[clug] Invites to keybase
mike.carden at gmail.com
Mon Aug 8 08:16:30 UTC 2016
A tad off-topic I know, but this discussion of public and private keys has
called to mind a thing that I have recently discovered about public keys.
If you have a github account and have uploaded any public keys there,
github makes them available to anyone via:
You can get mine from https://github.com/mcarden.keys
Why is this useful? It's useful because if I am collaborating with someone
and want that person to be able to access a machine under my control, I can
curl https://github.com/username.keys >> ~/.ssh/authorized_keys
... and that person can ssh into my machine seamlessly.
Or I can ask someone to do the same for me. The Internet, it works!
On Mon, Aug 8, 2016 at 5:50 PM, Scott Ferguson <
scott.ferguson.clug at gmail.com> wrote:
> On 05/08/16 23:18, Ambrose Andrews wrote:
> > On 05/08/16 21:51, Scott Ferguson wrote:
> >> I also have some unused invites if anyone wants. You will need to be
> >> able to (loosely) verify your identity - with a website you own/control,
> >> or a social account e.g. twitter.
> >> If you need more information about keybase.io, there's plenty of
> >> documentation on the site. It is not recommended to use for high
> >> security encryption (your private key is under their control), but it's
> >> useful for a large number of other uses.
> > You can set it up so your private key isn't under their control.
> Thanks for the tip!
> Though I'd investigated triplesec (I trust it to the same degree I trust
> the general use GPG key I use for keybase) I hadn't noticed that I could
> avoid pushing my private key to keybase.
> > I have my public key up on the page and use local software to do any
> > decryption / signing.
> > from me without any compromise required on my part.
> I don't "believe" the risk is too great, though I *disagree* with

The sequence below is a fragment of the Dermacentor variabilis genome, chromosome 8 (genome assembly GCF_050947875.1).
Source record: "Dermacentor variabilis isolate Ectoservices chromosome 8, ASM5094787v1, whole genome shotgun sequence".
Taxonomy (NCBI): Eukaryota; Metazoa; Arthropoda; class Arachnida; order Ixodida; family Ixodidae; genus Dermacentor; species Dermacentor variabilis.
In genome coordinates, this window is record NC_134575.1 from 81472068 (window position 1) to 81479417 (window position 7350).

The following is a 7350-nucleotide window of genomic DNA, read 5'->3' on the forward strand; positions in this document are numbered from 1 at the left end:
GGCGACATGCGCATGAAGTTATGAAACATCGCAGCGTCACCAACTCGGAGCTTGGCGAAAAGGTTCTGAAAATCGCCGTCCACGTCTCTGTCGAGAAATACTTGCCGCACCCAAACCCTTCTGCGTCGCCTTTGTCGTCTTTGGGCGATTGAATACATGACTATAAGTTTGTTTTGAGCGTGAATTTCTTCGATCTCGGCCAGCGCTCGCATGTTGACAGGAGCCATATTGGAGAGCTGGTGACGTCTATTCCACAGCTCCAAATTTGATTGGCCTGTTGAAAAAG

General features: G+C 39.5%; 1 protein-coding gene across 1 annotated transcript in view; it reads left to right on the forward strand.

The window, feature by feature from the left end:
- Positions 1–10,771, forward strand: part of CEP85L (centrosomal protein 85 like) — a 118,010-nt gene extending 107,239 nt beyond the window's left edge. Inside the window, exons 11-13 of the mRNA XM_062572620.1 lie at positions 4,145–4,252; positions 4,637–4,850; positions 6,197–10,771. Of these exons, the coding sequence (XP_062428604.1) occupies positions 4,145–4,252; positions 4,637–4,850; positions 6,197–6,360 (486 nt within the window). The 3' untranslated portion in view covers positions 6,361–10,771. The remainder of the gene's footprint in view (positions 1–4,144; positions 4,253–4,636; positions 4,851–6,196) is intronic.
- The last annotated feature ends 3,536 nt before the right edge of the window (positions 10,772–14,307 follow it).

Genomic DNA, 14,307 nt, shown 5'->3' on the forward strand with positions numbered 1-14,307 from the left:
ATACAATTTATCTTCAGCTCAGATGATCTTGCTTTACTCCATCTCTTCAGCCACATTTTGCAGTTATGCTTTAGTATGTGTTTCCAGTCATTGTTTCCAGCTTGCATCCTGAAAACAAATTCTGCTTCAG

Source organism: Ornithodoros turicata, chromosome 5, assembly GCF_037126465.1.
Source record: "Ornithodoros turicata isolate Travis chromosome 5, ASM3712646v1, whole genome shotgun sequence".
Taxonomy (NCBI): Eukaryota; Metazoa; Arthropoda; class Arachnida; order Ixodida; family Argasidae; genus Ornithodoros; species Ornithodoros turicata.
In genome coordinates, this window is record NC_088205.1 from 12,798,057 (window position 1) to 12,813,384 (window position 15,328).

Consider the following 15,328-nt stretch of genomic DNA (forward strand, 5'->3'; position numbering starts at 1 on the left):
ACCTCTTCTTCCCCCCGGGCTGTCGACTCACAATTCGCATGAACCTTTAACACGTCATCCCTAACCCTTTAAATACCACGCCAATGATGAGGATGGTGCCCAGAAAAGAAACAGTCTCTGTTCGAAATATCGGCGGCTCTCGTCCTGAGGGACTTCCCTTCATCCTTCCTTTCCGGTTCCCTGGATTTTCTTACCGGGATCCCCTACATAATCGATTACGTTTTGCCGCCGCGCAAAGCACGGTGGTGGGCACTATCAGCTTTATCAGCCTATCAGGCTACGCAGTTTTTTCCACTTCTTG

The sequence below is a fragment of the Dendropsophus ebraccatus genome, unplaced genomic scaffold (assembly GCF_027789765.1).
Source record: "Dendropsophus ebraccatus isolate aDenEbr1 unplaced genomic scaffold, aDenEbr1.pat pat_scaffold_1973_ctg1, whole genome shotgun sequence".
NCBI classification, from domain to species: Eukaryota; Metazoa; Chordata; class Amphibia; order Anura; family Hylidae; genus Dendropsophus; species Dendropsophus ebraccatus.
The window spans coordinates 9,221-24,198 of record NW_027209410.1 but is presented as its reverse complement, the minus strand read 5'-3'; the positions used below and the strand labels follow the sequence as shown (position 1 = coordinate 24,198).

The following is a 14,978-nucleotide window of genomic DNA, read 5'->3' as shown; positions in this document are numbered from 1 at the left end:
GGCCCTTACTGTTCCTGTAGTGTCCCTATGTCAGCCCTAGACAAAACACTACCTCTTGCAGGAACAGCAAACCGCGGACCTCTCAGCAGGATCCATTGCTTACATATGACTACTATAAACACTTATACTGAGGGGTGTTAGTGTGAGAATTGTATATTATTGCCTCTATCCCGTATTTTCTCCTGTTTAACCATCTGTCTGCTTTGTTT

> that it's the same (reversing triplesec) as reverse engineering my
> private key (not even close, by many factors).
> Ideally people should assign a low security rating to their keybase
> registered key pair - whether they've pushed their private key up to
> keybase or not. IMO good security requires compartmentalisation (there
> is no one-size-secures-all-solution) - if high security (long term) is
> required then a special keypair should be generated for that use. i.e.
> if someone uses my public public key to contact me and wants to secure
> communication that I rate as "highly secret for the long term" I'll
> negotiate the use of a new set of keys - preferably on a non-general use
> My only requirements for encryption are:- to ensure intergrity;
> short-term secrecy of proprietary business information. Others may have
> different use cases.
> I still have plenty of keybase invites left if anyone else wants one.
> > -AA.
> Kind regards
> A: Because we read from top to bottom, left to right.
> Q: Why should I start my reply below the quoted text?
> A: Because it messes up the order in which people normally read text.
> Q: Why is top-posting such a bad thing?
> A: The lost context.
> Q: What makes top-posted replies harder to read than bottom-posted?
> A: Yes.
> Q: Should I trim down the quoted part of an email to which I'm reply
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